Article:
Scaling up the manufacturing process can be a daunting task for any biotech startup. Evelina Vågesjö, CEO of Swedish gene therapy biotech Ilya Pharma, and Jesper Hedberg, Director of the Testa Center facility, explained how testing at innovation facilities such as incubators and accelerators can help avoid big pitfalls in the scaling process later on.
At some point, a biotech startup will need to produce its product at a big scale. For example, regulators such as the FDA and EMA require a Good Manufacturing Practice standard for drugs to be approved. However, the process of scaling up production in the biotech world isn’t easy.
“When you go up in scale, things start to happen,” Hedberg told me. “There are a lot of things that on a small scale take 20 minutes, which is perfectly doable, but then, on a large scale, it takes three days… You then perhaps need to look at technical alternatives to that particular technique.”
One way for a startup to navigate this tricky step is to take the manufacturing of its technology for a test drive. Organizations such as the US SOSV, the Danish Accelerace, and the Dutch Planet B.io offer accelerator program services. While each type of ‘innovation facility’ varies, they typically provide startups with a lab space for hire, and in some cases, biotech startups can move on-site, receive business training, and even get investments.
The Uppsala-based company Ilya Pharma, founded in 2016, is one example of a startup that benefited from testing the scaling-up process in an innovation facility. Ilya Pharma’s lead treatment, classed as a type of gene therapy by regulators, is designed to treat chronic wounds. It consists of genetically engineered bacteria that secrete CXCL12 — a protein that activates nearby immune cells — and which are placed on the wound. Having more CXCL12 present makes the immune cells think that the wound is bigger than it really is, and accelerates the healing process.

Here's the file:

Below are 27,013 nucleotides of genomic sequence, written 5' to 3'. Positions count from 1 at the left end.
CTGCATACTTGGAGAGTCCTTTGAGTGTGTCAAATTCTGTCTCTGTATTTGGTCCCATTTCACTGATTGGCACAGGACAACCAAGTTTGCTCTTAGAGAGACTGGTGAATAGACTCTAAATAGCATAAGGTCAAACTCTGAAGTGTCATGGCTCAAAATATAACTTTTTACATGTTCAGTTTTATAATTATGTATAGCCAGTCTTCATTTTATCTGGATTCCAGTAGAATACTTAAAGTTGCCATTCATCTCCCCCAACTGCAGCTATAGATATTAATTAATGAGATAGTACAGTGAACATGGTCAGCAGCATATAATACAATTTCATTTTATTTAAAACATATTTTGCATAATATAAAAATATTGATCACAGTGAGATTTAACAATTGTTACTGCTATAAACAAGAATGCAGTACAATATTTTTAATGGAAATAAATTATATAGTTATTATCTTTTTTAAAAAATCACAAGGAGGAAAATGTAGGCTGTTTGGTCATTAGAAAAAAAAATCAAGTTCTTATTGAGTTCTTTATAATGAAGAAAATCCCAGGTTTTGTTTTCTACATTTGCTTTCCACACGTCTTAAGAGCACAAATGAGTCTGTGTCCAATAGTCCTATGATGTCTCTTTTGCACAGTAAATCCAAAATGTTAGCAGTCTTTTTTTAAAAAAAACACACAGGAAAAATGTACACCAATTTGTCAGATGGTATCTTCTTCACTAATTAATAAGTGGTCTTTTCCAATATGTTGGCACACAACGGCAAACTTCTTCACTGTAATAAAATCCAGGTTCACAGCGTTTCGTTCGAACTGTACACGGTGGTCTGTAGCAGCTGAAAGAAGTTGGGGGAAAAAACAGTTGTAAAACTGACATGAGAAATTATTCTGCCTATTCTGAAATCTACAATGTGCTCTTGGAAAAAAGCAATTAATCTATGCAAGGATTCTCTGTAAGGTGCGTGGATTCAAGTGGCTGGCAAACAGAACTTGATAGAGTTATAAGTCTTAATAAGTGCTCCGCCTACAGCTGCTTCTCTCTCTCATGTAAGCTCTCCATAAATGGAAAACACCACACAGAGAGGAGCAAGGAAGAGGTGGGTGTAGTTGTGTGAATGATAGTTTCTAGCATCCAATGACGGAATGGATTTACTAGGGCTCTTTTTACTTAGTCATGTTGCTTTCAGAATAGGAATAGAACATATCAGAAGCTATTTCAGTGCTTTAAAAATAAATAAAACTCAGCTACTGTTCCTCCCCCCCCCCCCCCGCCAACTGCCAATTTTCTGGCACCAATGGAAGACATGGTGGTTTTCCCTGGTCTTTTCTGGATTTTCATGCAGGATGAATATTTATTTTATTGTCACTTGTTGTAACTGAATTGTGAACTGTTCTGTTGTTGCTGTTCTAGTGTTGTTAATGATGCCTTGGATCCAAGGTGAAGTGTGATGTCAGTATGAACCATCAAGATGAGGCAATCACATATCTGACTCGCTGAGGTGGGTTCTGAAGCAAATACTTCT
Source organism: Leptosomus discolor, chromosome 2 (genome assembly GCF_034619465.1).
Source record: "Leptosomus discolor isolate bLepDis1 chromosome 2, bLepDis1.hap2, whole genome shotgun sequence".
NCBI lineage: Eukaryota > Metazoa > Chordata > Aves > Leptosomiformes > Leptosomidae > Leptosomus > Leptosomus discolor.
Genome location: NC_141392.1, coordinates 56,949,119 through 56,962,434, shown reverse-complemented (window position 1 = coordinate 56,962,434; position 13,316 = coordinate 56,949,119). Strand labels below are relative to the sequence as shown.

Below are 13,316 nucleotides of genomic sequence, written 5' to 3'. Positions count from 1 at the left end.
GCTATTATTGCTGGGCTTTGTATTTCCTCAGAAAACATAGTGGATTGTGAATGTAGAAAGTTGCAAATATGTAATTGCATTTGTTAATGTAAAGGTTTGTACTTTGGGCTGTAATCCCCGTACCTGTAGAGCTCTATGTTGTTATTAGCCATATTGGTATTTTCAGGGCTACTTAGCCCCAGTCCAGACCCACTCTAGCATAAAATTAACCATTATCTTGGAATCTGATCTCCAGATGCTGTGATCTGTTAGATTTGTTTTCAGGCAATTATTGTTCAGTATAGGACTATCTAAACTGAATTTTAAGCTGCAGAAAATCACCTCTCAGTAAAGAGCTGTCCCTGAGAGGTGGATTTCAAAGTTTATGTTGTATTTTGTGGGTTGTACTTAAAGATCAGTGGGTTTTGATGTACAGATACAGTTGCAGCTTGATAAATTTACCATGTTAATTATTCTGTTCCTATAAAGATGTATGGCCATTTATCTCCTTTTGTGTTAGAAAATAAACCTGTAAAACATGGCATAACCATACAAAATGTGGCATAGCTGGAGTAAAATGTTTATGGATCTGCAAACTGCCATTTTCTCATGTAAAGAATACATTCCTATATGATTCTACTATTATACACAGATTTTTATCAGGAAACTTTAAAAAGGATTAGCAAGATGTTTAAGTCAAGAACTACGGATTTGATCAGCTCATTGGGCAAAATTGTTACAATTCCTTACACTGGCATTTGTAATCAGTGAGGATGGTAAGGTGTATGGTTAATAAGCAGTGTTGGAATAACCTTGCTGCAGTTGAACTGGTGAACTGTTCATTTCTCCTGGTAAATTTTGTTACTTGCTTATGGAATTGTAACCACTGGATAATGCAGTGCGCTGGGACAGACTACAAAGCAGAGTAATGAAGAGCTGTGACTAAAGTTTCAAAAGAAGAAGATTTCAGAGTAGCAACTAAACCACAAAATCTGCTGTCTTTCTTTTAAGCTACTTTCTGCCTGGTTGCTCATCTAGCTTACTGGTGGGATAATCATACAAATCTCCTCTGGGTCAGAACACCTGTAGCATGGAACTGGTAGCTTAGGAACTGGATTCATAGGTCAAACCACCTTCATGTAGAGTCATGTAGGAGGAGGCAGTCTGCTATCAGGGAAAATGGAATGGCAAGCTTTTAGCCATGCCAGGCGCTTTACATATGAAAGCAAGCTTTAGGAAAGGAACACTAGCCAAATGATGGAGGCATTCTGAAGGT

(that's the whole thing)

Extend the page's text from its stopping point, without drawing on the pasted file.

In late 2018, Ilya Pharma was entering phase I testing of its lead candidate therapy, and needed to scale up the manufacture. To help plan out the scaling process, Ilya Pharma hired facilities at the newly built Testa Center, a non-profit organization that provides the tools and training to test out biotech manufacturing, typically in projects lasting for several months.
“It was very good timing for us, and we were the first project in the facility,” Vågesjö, told me. “We got the opportunity to build our own datasets before transferring to a Good Manufacturing Practice manufacturing site.”
The Testa Center, led by Hedberg and CEO Lotta Ljungqvist, saw this project as an opportunity to test its own procedures for working with startups.
“Lotta presented the Testa Center as a place where you do scaling up and you can do your technical rounds to reduce your technical risk within your project, which resonated very well with where Evelina and Ilya were at the time,” Hedberg told me.
A lot of planning went into the initial project from both sides of the table. According to Hedberg, the Testa Center gave input on what might and might not work, but Ilya Pharma took responsibility for its own project aims and method.